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The Don Mattingly HOF Debate

By Mike Silva ~ January 2nd, 2010. Filed under: Hall of Fame, Mike Silva, New York Yankees.

One of the names that struck a chord for fans on Jon Heyman’s Hall of Fame ballot is Don Mattingly. Ever since Kirby Puckett entered the Hall, many believed the case for Mattingly became even stronger. If you look at Puckett and Mattingly the numbers are staggeringly close:

Puckett vs. Mattingly

Game: 1783 – 1785

Hits: 2304 – 2153

HR: 207-222

RBI: 1085 – 1099

BA: .318 – .307

OPS: .837 -.830

OPS+: 124 – 127

Yrs: 12 – 14

Clearly these are two players that compiled nearly identical offensive numbers. Puckett, just like Mattingly, was considered one of the defensive class of his position winning six gold gloves. Mattingly, of course, is considered maybe the best defensive first baseman of all time and has the nine gold gloves to prove it. I personally would give it to Keith Hernandez, but you can’t go wrong either way.

The difference between Puckett and Mattingly is postseason opportunity. Puckett made his mark with an historic World Series home run in 1991, and was the offensive cog for two championship teams. Mattingly carried the Yanks on his back in the 95’ ALDS, but in a losing effort to Seattle. Could this be the difference? No doubt, as a large number of writers are swayed by postseason success.

Where I believe Mattingly falls short is comparables against his position. The Puckett argument is fair, but when you look at the list of Hall of Fame first baseman, Mattingly, for the most part, doesn’t stack up. There is, however some precedent that makes it a fair debate to consider his enshrinement.

First, Mattingly had a stretch from 1984 to 1987 where he was considered the best player in baseball. In 14 seasons, there were about 7 that I would call Hall of Fame worthy. The injury to his back clearly robbed him of increased production, which would have made this debate nonexistent.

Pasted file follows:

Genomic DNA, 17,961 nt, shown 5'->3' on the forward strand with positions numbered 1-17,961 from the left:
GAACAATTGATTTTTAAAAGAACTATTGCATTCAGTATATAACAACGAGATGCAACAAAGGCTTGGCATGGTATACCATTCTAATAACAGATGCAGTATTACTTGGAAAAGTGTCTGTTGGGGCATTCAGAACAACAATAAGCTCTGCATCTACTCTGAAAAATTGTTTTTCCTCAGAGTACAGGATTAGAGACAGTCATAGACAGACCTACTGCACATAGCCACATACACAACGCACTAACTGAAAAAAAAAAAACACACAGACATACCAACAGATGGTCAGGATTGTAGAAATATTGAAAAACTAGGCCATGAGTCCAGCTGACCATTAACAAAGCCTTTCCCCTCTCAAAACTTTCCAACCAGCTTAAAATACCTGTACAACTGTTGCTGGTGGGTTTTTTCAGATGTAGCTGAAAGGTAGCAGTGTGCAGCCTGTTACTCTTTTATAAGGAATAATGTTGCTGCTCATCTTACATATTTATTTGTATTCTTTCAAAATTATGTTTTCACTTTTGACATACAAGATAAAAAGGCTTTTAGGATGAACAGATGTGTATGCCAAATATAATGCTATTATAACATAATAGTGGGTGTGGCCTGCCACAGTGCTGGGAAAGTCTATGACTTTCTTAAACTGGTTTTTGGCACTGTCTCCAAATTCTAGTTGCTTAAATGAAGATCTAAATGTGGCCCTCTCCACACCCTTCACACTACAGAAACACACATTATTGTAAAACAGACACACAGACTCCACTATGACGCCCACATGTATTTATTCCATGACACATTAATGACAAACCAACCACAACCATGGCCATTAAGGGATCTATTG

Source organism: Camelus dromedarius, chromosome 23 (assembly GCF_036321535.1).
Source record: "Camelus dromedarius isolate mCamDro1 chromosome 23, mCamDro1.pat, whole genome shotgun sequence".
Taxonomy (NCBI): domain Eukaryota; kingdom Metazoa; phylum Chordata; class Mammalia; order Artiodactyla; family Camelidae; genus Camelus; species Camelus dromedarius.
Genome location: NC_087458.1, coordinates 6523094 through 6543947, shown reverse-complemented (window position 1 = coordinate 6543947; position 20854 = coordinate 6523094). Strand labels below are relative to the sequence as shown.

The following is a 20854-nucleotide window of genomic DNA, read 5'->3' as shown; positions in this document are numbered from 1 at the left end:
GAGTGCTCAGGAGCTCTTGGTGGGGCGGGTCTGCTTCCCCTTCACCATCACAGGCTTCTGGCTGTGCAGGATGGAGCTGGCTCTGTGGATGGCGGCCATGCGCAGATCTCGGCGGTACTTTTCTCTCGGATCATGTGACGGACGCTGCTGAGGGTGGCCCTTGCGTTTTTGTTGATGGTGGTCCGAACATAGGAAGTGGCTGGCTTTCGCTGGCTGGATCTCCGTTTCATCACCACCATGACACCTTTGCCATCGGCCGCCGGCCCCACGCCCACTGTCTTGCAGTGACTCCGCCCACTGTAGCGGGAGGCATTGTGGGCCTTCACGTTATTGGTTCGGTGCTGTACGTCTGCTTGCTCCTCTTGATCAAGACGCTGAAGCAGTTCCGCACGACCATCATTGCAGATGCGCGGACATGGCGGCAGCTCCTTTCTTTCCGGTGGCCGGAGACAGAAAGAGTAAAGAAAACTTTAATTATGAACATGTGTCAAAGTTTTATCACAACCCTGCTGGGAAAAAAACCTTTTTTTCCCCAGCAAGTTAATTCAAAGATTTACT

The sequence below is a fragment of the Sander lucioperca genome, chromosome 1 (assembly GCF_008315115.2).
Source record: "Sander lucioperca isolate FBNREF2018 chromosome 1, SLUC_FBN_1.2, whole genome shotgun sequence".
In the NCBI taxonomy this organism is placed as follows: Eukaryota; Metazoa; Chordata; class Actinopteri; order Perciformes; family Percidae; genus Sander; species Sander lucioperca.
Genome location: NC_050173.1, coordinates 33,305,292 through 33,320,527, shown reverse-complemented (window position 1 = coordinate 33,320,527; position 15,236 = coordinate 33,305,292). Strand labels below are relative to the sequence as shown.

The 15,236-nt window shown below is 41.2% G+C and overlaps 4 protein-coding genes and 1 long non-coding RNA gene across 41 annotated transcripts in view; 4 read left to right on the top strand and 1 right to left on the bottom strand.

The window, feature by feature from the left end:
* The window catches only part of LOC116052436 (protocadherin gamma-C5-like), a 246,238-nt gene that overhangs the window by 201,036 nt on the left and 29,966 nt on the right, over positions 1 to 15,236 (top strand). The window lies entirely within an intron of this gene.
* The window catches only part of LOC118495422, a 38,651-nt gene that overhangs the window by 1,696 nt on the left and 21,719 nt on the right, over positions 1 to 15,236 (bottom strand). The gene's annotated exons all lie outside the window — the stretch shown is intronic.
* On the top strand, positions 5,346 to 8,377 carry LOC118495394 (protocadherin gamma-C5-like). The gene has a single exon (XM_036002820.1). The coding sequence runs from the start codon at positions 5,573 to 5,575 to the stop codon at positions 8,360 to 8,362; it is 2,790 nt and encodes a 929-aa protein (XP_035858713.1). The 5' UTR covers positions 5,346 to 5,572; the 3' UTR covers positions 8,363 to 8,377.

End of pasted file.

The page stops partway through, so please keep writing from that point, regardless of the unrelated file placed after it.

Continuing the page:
Players like Billy Terry, Johnny Mize, Hank Greenberg, and George Kelly are great comparables to Mattingly in terms of overall production. Where Donnie falls short is all had longer stretches of greatness. Mattingly compiled a large majority of his numbers in that 84′ to 87′ period. His numbers post 87′ are just nothing that stand out to me.

The real “x” factor is defense. How much do you weigh Mattingly’s glove? I definitely am one to weight it heavily, but it just doesn’t make up for his production at a position, first base, that has so many heavy hitters. If Mattingly is a second baseman or short stop the conversation changes.

In the end the voters are correct leaving Mattingly out. He was short on compiling numbers, and didn’t have a long enough stretch to make up for the shorter career. I give him a bump on defense, but just don’t feel comfortable including him with the all time greats. Can’t criticize Heyman for voting for him, but I don’t see “Donnie Baseball” garnering enough support.

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Mike Silva has hosted sports shows on 107.1 FM Champions ESPN Radio Long Island ,1240 AM WGBB , Blog Talk Radio and live from Mickey Mantle’s Restaurant. He’s also built and maintained two popular social media hubs: New York Baseball Digest and Sports Media Watchdog. Mike has broken national and local stories, as well as been mentioned on the YES Network, SNY.tv, WFAN, Sports Illustrated, ESPN, NY Daily News, New York Magazine, Journal News and the NY Post. Contact Mike professionally at mikesilvamedia.com